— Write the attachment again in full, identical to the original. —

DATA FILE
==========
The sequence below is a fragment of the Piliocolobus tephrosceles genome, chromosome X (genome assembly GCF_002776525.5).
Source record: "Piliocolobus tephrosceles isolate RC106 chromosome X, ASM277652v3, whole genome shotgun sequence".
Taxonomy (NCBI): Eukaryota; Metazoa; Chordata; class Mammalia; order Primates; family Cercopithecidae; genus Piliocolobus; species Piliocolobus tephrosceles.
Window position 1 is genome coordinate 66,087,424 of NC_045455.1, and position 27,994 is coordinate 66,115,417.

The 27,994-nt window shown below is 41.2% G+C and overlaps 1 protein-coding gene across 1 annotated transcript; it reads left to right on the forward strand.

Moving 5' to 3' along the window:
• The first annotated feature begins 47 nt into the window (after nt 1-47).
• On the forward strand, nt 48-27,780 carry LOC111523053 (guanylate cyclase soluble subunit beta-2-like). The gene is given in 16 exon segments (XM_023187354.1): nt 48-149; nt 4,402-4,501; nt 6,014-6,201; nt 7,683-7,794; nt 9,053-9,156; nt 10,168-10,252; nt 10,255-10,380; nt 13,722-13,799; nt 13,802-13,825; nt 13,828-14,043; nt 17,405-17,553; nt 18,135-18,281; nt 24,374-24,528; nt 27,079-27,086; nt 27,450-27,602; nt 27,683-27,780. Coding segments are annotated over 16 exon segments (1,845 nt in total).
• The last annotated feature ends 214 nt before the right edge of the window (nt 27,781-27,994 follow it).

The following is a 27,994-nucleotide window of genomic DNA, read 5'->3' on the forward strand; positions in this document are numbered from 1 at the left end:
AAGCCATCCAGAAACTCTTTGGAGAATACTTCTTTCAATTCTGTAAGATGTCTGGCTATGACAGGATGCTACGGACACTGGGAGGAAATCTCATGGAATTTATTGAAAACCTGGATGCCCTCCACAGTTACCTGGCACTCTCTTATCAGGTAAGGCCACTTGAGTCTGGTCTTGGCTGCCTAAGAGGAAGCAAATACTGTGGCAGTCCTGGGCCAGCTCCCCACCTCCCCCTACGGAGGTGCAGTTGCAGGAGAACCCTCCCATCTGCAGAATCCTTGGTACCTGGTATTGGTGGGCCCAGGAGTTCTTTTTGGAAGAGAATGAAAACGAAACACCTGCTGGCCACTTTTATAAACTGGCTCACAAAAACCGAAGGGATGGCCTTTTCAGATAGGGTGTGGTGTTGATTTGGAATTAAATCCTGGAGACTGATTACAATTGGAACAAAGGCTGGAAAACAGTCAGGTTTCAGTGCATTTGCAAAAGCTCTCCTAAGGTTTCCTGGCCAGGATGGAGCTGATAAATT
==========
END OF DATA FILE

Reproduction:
The sequence below is a fragment of the Piliocolobus tephrosceles genome, chromosome X (genome assembly GCF_002776525.5).
Source record: "Piliocolobus tephrosceles isolate RC106 chromosome X, ASM277652v3, whole genome shotgun sequence".
Taxonomy (NCBI): Eukaryota; Metazoa; Chordata; class Mammalia; order Primates; family Cercopithecidae; genus Piliocolobus; species Piliocolobus tephrosceles.
Window position 1 is genome coordinate 66,087,424 of NC_045455.1, and position 27,994 is coordinate 66,115,417.

The 27,994-nt window shown below is 41.2% G+C and overlaps 1 protein-coding gene across 1 annotated transcript; it reads left to right on the forward strand.

Moving 5' to 3' along the window:
• The first annotated feature begins 47 nt into the window (after nt 1-47).
• On the forward strand, nt 48-27,780 carry LOC111523053 (guanylate cyclase soluble subunit beta-2-like). The gene is given in 16 exon segments (XM_023187354.1): nt 48-149; nt 4,402-4,501; nt 6,014-6,201; nt 7,683-7,794; nt 9,053-9,156; nt 10,168-10,252; nt 10,255-10,380; nt 13,722-13,799; nt 13,802-13,825; nt 13,828-14,043; nt 17,405-17,553; nt 18,135-18,281; nt 24,374-24,528; nt 27,079-27,086; nt 27,450-27,602; nt 27,683-27,780. Coding segments are annotated over 16 exon segments (1,845 nt in total).
• The last annotated feature ends 214 nt before the right edge of the window (nt 27,781-27,994 follow it).

The following is a 27,994-nucleotide window of genomic DNA, read 5'->3' on the forward strand; positions in this document are numbered from 1 at the left end:
AAGCCATCCAGAAACTCTTTGGAGAATACTTCTTTCAATTCTGTAAGATGTCTGGCTATGACAGGATGCTACGGACACTGGGAGGAAATCTCATGGAATTTATTGAAAACCTGGATGCCCTCCACAGTTACCTGGCACTCTCTTATCAGGTAAGGCCACTTGAGTCTGGTCTTGGCTGCCTAAGAGGAAGCAAATACTGTGGCAGTCCTGGGCCAGCTCCCCACCTCCCCCTACGGAGGTGCAGTTGCAGGAGAACCCTCCCATCTGCAGAATCCTTGGTACCTGGTATTGGTGGGCCCAGGAGTTCTTTTTGGAAGAGAATGAAAACGAAACACCTGCTGGCCACTTTTATAAACTGGCTCACAAAAACCGAAGGGATGGCCTTTTCAGATAGGGTGTGGTGTTGATTTGGAATTAAATCCTGGAGACTGATTACAATTGGAACAAAGGCTGGAAAACAGTCAGGTTTCAGTGCATTTGCAAAAGCTCTCCTAAGGTTTCCTGGCCAGGATGGAGCTGATAAATT